2. Sarah says:

    Thank you for writing about this….I’ve found it so hard to find anyone talking about this.

    The desire to rationalise a blind eye is just overpowering at times, so a bit of anger is helpful to me. It stops me feeling mad for not wanting to talk to her ever again.

    • Alethea says:

      You are SO very welcome Sarah.

      I have found that there is more deep-seated anger, among victims, for the mother who did not protect the child…than for the perpetrator.

  3. spring says:

    “Studies show that at least forty-four percent of mothers protect the abuser, not the child.”

    Will you please site a couple of references for me. I have been looking for studies on this topic and have thus far come up cold.

    • Alethea says:

      You can try these:

      Betrayal of Innocence: Incest and its Devastation, Dr. Susan Forward and Craig Buck, Penguin Books, 1988, page 49-50

      Mother-daughter relationships and child sexual abuse: A pilot study of 435 dyads. Schechter DS, Brunelli SA, Cunningham N, Brown J, Baca P Bull Menninger Clin 2002 Winter; 66(1):39-60 Author contact: Infant-Family Service, New York-Presbyterian Hospital, and New York State Psychiatric Institute/Columbia University Department of Psychiatry, 10032, USA.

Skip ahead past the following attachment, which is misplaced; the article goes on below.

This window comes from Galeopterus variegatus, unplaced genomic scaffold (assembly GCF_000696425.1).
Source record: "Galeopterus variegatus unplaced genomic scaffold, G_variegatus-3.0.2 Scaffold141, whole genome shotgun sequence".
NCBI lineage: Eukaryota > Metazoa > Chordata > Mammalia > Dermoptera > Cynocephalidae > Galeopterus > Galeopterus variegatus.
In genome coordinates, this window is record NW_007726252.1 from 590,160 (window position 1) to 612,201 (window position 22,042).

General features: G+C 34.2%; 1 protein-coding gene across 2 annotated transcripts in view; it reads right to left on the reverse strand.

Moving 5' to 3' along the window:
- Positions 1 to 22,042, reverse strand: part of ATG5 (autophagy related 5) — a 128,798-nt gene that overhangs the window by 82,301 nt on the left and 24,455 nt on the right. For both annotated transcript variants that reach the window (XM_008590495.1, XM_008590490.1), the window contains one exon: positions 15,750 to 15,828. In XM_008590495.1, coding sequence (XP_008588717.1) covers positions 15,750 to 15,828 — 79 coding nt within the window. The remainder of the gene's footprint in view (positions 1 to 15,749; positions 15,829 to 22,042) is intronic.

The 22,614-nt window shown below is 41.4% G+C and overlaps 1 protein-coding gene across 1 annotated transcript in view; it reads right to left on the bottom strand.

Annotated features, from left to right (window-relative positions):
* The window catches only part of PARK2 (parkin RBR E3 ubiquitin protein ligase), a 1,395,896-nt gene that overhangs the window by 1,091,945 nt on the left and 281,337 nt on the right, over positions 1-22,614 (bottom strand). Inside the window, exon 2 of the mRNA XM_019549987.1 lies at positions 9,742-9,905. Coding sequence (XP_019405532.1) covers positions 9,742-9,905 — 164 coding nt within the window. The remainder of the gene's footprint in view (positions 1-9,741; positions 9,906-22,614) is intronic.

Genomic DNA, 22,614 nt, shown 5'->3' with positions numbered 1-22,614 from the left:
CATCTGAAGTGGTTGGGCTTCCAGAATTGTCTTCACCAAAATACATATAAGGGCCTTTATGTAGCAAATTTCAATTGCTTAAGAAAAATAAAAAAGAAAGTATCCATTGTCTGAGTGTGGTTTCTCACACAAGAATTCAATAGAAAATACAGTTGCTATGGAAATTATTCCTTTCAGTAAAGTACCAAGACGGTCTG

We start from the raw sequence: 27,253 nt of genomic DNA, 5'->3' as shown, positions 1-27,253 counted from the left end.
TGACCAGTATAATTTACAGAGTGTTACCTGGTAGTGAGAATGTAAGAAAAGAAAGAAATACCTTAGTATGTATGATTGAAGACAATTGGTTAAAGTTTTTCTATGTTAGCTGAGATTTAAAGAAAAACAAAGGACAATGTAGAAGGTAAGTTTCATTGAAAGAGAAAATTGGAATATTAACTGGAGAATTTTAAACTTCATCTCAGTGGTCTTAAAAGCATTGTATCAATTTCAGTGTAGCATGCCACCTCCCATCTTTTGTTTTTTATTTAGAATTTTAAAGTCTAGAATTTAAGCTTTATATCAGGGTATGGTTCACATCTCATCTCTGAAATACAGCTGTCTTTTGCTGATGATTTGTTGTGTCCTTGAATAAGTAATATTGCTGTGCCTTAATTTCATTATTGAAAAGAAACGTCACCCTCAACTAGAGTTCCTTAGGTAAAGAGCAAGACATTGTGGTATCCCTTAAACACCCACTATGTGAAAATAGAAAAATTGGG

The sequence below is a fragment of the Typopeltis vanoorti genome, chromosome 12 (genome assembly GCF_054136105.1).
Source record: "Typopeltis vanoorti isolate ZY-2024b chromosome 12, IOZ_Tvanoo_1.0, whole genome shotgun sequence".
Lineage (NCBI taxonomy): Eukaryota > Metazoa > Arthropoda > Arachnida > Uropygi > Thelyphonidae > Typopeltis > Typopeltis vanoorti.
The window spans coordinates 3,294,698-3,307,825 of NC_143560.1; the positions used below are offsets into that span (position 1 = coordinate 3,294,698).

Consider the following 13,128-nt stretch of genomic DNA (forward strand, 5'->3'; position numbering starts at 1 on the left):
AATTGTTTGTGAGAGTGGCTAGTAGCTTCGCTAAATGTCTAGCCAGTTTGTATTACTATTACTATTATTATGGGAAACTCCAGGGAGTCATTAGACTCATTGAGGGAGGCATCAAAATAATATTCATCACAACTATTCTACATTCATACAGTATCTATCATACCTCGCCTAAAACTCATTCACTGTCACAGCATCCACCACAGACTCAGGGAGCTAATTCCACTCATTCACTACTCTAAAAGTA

Intrafamilial Child Sexual Abuse: Predictors of Post disclosure Maternal Belief and Protective Action, Denise Pintello and Susan Zuravin of the University of Maryland Baltimore School of Social Work, Published in the November 2001 issue of Child Maltreatment, Funded in part by a grant from the Children’s Bureau, U.S. Department of Health and Human Services, source: The Children’s Bureau, U.S. Department of Health and Human Services

      Jessica Heriot, “Maternal Protectiveness Following the Disclosure of Intrafamilial Child Sexual Abuse”, Journal of Interpersonal Violence 11, 2 (1996), pp. 181-194.

      Heriot, 1996